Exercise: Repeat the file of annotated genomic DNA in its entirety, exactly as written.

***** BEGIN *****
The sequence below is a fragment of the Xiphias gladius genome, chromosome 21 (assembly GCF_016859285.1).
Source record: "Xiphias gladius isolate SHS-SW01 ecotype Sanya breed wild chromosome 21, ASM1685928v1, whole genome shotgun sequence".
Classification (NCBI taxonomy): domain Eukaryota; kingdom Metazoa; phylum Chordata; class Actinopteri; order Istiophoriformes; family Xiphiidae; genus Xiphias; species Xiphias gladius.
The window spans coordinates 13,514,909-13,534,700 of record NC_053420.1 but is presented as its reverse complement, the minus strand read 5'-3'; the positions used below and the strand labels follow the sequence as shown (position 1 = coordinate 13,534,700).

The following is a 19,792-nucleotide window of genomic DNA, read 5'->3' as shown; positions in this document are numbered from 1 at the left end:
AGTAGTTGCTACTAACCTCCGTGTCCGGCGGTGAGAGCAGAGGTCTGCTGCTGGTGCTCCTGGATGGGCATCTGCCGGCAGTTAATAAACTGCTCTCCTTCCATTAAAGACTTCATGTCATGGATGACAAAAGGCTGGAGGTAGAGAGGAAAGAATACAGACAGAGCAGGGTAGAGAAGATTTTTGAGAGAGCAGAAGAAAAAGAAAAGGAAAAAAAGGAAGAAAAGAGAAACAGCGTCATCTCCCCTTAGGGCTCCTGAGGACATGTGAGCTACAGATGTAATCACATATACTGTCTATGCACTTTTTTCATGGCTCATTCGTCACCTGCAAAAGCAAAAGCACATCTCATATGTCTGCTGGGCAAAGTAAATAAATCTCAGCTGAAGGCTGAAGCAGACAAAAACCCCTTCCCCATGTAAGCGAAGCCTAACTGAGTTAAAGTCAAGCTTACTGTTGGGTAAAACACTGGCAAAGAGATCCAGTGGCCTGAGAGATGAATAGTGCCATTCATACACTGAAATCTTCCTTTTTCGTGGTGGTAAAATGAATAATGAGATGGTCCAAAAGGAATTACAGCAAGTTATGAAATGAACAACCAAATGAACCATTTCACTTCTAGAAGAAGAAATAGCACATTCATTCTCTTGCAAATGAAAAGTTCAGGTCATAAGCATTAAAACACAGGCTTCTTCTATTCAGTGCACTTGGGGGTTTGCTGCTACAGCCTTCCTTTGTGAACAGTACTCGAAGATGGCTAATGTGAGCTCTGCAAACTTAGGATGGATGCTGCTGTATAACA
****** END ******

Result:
The sequence below is a fragment of the Xiphias gladius genome, chromosome 21 (assembly GCF_016859285.1).
Source record: "Xiphias gladius isolate SHS-SW01 ecotype Sanya breed wild chromosome 21, ASM1685928v1, whole genome shotgun sequence".
Classification (NCBI taxonomy): domain Eukaryota; kingdom Metazoa; phylum Chordata; class Actinopteri; order Istiophoriformes; family Xiphiidae; genus Xiphias; species Xiphias gladius.
The window spans coordinates 13,514,909-13,534,700 of record NC_053420.1 but is presented as its reverse complement, the minus strand read 5'-3'; the positions used below and the strand labels follow the sequence as shown (position 1 = coordinate 13,534,700).

The following is a 19,792-nucleotide window of genomic DNA, read 5'->3' as shown; positions in this document are numbered from 1 at the left end:
AGTAGTTGCTACTAACCTCCGTGTCCGGCGGTGAGAGCAGAGGTCTGCTGCTGGTGCTCCTGGATGGGCATCTGCCGGCAGTTAATAAACTGCTCTCCTTCCATTAAAGACTTCATGTCATGGATGACAAAAGGCTGGAGGTAGAGAGGAAAGAATACAGACAGAGCAGGGTAGAGAAGATTTTTGAGAGAGCAGAAGAAAAAGAAAAGGAAAAAAAGGAAGAAAAGAGAAACAGCGTCATCTCCCCTTAGGGCTCCTGAGGACATGTGAGCTACAGATGTAATCACATATACTGTCTATGCACTTTTTTCATGGCTCATTCGTCACCTGCAAAAGCAAAAGCACATCTCATATGTCTGCTGGGCAAAGTAAATAAATCTCAGCTGAAGGCTGAAGCAGACAAAAACCCCTTCCCCATGTAAGCGAAGCCTAACTGAGTTAAAGTCAAGCTTACTGTTGGGTAAAACACTGGCAAAGAGATCCAGTGGCCTGAGAGATGAATAGTGCCATTCATACACTGAAATCTTCCTTTTTCGTGGTGGTAAAATGAATAATGAGATGGTCCAAAAGGAATTACAGCAAGTTATGAAATGAACAACCAAATGAACCATTTCACTTCTAGAAGAAGAAATAGCACATTCATTCTCTTGCAAATGAAAAGTTCAGGTCATAAGCATTAAAACACAGGCTTCTTCTATTCAGTGCACTTGGGGGTTTGCTGCTACAGCCTTCCTTTGTGAACAGTACTCGAAGATGGCTAATGTGAGCTCTGCAAACTTAGGATGGATGCTGCTGTATAACA